Overall, with the year 2014, we’ll have announcements all year with exciting new creators — both big name people coming to work on projects and a new creator-owned initiative. The licensed properties on our publishing schedule will be as exciting as ever from Fox to game-based properties like “Mass Effect,” “Halo” and others. And there will be some new company owned projects that we’ve started in recent months. All of it looks very exciting.
One of the impressions given about Dark Horse I think comes from that Diamond pie chart, which has always been an irritant. I’m not sure, but I think that’s what people think of as the measure of our company’s success. But when once company publishes 90 pamphlet comic books and another company publishes 40, but the 40-comic publisher has a much higher per issue sales value, well I’m not sure what that market share chart means. And that doesn’t even include backlist or bookstore sales where we are incredibly strong. It doesn’t include products or all the other divisions. Dark Horse is unlike any other comic book company out there. We have very clear and profitable divisions, we’re known for quality, and we continue to grow every year. People can buy market share or flood the market, but that’s never our goal. Our goal is always to grow each year with quality product and to be specific and careful in the choices we make and the creators we go after. While we’re not always 100% in that, I think our ratio of success is pretty high. And that’s what’ll continue in 2014.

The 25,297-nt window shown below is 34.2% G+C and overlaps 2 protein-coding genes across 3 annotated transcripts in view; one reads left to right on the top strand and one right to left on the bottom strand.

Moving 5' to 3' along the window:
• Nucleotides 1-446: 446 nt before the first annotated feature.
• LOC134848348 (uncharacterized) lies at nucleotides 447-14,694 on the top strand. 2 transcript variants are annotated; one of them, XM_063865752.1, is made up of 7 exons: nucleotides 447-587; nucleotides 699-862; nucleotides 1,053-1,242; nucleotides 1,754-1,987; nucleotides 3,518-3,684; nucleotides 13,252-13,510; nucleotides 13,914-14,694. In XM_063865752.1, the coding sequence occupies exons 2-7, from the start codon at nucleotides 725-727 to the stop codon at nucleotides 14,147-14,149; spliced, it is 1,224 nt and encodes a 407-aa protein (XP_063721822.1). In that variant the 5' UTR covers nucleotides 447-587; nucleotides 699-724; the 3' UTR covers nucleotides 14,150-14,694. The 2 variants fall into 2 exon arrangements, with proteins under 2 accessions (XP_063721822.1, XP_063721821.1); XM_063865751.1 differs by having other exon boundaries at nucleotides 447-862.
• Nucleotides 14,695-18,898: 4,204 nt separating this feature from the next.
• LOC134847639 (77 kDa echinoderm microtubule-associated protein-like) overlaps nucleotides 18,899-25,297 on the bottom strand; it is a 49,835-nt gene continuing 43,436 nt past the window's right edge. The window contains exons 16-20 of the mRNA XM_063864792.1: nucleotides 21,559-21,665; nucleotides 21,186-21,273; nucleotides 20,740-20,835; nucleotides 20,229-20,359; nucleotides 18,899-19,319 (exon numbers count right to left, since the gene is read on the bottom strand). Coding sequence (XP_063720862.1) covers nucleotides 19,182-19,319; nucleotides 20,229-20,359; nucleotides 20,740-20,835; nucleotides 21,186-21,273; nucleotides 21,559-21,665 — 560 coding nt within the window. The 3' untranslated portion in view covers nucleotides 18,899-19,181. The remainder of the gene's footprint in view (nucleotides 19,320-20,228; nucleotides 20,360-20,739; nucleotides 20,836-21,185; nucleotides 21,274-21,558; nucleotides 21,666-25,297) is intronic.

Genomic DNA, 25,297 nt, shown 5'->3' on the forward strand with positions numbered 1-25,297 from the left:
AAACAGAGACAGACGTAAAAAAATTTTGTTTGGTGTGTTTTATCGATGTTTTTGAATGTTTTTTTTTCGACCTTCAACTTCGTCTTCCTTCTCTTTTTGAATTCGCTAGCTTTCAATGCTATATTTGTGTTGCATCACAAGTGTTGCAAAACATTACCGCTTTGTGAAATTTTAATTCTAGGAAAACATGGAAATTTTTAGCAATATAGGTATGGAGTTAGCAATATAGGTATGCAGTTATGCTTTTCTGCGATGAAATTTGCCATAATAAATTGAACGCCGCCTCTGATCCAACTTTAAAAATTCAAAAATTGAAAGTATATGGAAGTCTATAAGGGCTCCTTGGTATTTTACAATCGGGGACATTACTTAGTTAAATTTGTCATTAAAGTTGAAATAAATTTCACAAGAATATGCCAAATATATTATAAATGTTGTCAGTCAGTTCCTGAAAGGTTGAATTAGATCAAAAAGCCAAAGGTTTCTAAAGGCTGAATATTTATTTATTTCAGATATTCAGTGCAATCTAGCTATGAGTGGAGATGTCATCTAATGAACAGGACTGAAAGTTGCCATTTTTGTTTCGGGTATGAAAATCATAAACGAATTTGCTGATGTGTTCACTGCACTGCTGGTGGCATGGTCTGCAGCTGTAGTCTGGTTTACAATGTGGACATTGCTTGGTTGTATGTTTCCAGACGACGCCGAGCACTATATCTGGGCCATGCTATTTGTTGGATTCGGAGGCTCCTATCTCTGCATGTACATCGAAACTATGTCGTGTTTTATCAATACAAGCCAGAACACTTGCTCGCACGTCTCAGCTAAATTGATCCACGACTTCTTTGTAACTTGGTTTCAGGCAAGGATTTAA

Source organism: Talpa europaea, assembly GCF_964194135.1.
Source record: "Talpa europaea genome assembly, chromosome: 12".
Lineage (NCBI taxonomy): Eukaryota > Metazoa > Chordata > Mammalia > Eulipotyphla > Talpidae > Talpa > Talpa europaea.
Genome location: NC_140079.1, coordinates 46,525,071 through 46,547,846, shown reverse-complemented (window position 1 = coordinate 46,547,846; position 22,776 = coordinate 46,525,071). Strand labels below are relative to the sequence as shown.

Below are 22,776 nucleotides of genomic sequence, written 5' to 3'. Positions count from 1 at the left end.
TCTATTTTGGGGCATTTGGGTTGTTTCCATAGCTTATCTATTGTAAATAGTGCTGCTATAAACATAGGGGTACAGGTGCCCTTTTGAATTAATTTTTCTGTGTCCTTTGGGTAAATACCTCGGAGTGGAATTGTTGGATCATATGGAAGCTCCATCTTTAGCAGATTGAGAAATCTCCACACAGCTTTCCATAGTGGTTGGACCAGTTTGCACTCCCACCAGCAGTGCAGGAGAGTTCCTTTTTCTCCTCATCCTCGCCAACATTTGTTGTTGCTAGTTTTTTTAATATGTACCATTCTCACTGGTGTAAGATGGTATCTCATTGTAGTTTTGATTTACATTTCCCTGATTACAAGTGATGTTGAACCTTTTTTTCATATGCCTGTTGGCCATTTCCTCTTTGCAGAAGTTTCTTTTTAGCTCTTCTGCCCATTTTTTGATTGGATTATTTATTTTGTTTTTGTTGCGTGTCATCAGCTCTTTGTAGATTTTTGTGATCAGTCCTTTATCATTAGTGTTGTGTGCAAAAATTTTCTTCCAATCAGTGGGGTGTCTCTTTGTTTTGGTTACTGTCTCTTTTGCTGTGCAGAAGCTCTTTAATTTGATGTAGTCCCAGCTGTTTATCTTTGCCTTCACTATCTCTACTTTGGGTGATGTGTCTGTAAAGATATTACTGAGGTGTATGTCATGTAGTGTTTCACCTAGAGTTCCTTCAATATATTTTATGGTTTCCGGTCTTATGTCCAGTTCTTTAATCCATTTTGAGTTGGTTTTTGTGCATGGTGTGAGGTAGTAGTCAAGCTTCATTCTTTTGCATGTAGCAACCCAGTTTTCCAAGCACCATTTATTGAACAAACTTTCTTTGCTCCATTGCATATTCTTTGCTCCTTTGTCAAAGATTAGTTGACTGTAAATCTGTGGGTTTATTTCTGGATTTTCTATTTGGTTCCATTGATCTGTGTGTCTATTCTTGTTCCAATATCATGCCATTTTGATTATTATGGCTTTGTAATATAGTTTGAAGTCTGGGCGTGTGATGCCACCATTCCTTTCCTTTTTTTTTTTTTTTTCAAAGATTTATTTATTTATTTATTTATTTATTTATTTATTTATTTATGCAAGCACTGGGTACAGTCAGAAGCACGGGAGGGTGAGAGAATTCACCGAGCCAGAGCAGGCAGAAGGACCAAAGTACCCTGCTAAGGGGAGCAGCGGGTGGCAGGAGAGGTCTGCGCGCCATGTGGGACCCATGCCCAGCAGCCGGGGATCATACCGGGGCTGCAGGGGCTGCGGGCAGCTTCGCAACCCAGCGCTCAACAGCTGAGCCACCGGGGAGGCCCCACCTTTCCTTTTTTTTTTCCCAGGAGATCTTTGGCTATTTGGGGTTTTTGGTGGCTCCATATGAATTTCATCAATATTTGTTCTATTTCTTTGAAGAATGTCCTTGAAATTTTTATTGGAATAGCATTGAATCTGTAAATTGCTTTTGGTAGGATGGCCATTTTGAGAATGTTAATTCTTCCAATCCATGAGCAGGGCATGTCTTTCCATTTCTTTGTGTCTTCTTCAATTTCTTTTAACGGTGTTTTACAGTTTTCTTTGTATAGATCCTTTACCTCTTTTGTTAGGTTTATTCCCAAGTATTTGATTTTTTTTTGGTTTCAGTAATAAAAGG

Allie: And in terms of what we want people talking about at the end of the year, and what they’re always talking about is whatever the last thing was. Now it’s Star Wars. For me, the thing I think they’ll be talking about at the end of the year is this new Mignola book we’ll be launching in late 2014. When we figured this book out, we were like, “Why haven’t we been doing this all along?” I think everyone will be saying it’s an amazing title, and when they hear who’s drawing it, they’ll be going, “Holy crap. THAT guy is doing THAT title with Mignola for Dark Horse?”
Stay tuned to CBR News for more announcements and news from Dark Horse’s “Year of the Horse” across 2014.